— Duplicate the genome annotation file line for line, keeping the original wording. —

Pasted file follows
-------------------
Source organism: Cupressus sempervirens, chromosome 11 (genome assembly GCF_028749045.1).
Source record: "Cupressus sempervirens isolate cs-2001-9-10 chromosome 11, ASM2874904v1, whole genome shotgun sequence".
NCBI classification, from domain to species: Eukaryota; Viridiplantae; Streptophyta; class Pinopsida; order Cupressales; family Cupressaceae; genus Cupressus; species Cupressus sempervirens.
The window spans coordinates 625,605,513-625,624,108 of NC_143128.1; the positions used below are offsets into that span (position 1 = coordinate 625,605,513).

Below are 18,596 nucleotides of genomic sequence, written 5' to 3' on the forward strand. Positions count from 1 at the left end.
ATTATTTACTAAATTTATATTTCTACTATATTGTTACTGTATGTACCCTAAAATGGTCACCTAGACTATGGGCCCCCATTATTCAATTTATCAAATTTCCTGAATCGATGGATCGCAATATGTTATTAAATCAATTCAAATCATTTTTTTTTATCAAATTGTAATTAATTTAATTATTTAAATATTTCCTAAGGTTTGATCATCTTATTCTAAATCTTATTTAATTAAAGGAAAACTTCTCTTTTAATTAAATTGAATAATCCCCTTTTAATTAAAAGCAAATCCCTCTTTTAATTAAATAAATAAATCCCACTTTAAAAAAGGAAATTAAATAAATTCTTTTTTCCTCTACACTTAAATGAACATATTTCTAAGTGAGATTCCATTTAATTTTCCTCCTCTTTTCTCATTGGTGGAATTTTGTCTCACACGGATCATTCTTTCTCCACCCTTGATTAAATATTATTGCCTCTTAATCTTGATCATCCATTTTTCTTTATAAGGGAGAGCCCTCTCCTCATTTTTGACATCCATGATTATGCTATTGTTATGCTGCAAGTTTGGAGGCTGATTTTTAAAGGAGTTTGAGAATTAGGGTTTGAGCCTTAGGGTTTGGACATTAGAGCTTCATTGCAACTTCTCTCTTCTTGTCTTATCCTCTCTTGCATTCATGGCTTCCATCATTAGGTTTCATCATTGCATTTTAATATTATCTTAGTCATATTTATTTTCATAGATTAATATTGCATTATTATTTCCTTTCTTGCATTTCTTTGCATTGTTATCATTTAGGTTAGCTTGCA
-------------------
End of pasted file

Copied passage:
Source organism: Cupressus sempervirens, chromosome 11 (genome assembly GCF_028749045.1).
Source record: "Cupressus sempervirens isolate cs-2001-9-10 chromosome 11, ASM2874904v1, whole genome shotgun sequence".
NCBI classification, from domain to species: Eukaryota; Viridiplantae; Streptophyta; class Pinopsida; order Cupressales; family Cupressaceae; genus Cupressus; species Cupressus sempervirens.
The window spans coordinates 625,605,513-625,624,108 of NC_143128.1; the positions used below are offsets into that span (position 1 = coordinate 625,605,513).

Below are 18,596 nucleotides of genomic sequence, written 5' to 3' on the forward strand. Positions count from 1 at the left end.
ATTATTTACTAAATTTATATTTCTACTATATTGTTACTGTATGTACCCTAAAATGGTCACCTAGACTATGGGCCCCCATTATTCAATTTATCAAATTTCCTGAATCGATGGATCGCAATATGTTATTAAATCAATTCAAATCATTTTTTTTTATCAAATTGTAATTAATTTAATTATTTAAATATTTCCTAAGGTTTGATCATCTTATTCTAAATCTTATTTAATTAAAGGAAAACTTCTCTTTTAATTAAATTGAATAATCCCCTTTTAATTAAAAGCAAATCCCTCTTTTAATTAAATAAATAAATCCCACTTTAAAAAAGGAAATTAAATAAATTCTTTTTTCCTCTACACTTAAATGAACATATTTCTAAGTGAGATTCCATTTAATTTTCCTCCTCTTTTCTCATTGGTGGAATTTTGTCTCACACGGATCATTCTTTCTCCACCCTTGATTAAATATTATTGCCTCTTAATCTTGATCATCCATTTTTCTTTATAAGGGAGAGCCCTCTCCTCATTTTTGACATCCATGATTATGCTATTGTTATGCTGCAAGTTTGGAGGCTGATTTTTAAAGGAGTTTGAGAATTAGGGTTTGAGCCTTAGGGTTTGGACATTAGAGCTTCATTGCAACTTCTCTCTTCTTGTCTTATCCTCTCTTGCATTCATGGCTTCCATCATTAGGTTTCATCATTGCATTTTAATATTATCTTAGTCATATTTATTTTCATAGATTAATATTGCATTATTATTTCCTTTCTTGCATTTCTTTGCATTGTTATCATTTAGGTTAGCTTGCA